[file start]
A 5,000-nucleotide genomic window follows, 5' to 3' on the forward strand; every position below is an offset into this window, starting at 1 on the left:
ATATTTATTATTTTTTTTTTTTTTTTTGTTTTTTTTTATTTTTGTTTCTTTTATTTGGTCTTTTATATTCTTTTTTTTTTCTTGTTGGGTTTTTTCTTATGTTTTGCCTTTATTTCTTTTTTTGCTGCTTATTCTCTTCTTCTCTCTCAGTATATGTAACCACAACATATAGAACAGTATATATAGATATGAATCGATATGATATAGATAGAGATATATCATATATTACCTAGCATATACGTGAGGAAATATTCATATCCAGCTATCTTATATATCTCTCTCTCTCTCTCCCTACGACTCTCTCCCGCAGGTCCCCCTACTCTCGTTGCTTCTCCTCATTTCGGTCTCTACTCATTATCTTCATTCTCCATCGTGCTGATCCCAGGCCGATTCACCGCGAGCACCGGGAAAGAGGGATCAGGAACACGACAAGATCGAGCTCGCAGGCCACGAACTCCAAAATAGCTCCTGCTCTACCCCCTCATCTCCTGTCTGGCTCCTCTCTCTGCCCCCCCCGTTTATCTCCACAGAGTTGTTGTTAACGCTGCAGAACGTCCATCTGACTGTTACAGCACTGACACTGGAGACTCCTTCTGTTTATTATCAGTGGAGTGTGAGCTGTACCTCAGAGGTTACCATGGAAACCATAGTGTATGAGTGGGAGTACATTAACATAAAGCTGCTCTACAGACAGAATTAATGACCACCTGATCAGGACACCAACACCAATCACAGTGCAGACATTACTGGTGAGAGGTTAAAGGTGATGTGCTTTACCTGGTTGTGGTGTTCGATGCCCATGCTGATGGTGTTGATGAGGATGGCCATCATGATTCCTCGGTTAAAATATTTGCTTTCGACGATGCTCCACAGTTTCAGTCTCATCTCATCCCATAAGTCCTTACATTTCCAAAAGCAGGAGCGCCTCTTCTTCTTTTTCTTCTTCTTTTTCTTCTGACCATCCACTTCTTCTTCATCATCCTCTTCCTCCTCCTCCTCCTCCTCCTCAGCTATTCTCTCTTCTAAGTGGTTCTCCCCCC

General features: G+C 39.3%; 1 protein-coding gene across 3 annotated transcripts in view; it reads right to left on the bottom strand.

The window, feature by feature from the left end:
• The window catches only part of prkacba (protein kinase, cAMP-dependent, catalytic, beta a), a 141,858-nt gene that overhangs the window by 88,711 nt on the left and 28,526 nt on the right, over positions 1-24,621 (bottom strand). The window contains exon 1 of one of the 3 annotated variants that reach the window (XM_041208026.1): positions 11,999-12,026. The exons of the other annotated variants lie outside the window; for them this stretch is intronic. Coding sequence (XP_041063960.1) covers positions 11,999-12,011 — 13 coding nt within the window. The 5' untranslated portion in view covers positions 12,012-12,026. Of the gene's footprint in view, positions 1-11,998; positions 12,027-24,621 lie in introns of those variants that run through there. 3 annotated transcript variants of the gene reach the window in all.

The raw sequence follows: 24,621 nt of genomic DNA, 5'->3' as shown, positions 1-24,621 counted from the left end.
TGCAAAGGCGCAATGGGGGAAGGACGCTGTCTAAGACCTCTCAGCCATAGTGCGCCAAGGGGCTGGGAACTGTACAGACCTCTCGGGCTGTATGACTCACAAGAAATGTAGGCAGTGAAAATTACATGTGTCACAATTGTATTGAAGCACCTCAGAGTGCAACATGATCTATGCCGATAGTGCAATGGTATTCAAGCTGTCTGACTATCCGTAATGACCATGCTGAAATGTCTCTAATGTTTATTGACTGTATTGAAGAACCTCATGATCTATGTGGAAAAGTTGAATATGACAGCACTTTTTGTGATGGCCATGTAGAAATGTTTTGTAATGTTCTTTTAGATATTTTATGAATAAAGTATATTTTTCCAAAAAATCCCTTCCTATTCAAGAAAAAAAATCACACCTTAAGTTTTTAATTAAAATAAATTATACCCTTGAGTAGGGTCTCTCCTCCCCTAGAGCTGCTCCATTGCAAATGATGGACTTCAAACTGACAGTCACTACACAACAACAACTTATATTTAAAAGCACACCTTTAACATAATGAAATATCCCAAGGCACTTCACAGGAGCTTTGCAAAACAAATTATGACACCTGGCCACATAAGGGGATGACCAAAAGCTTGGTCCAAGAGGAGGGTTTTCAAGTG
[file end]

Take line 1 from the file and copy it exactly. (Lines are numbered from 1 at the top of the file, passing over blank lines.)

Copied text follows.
A 5,000-nucleotide genomic window follows, 5' to 3' on the forward strand; every position below is an offset into this window, starting at 1 on the left: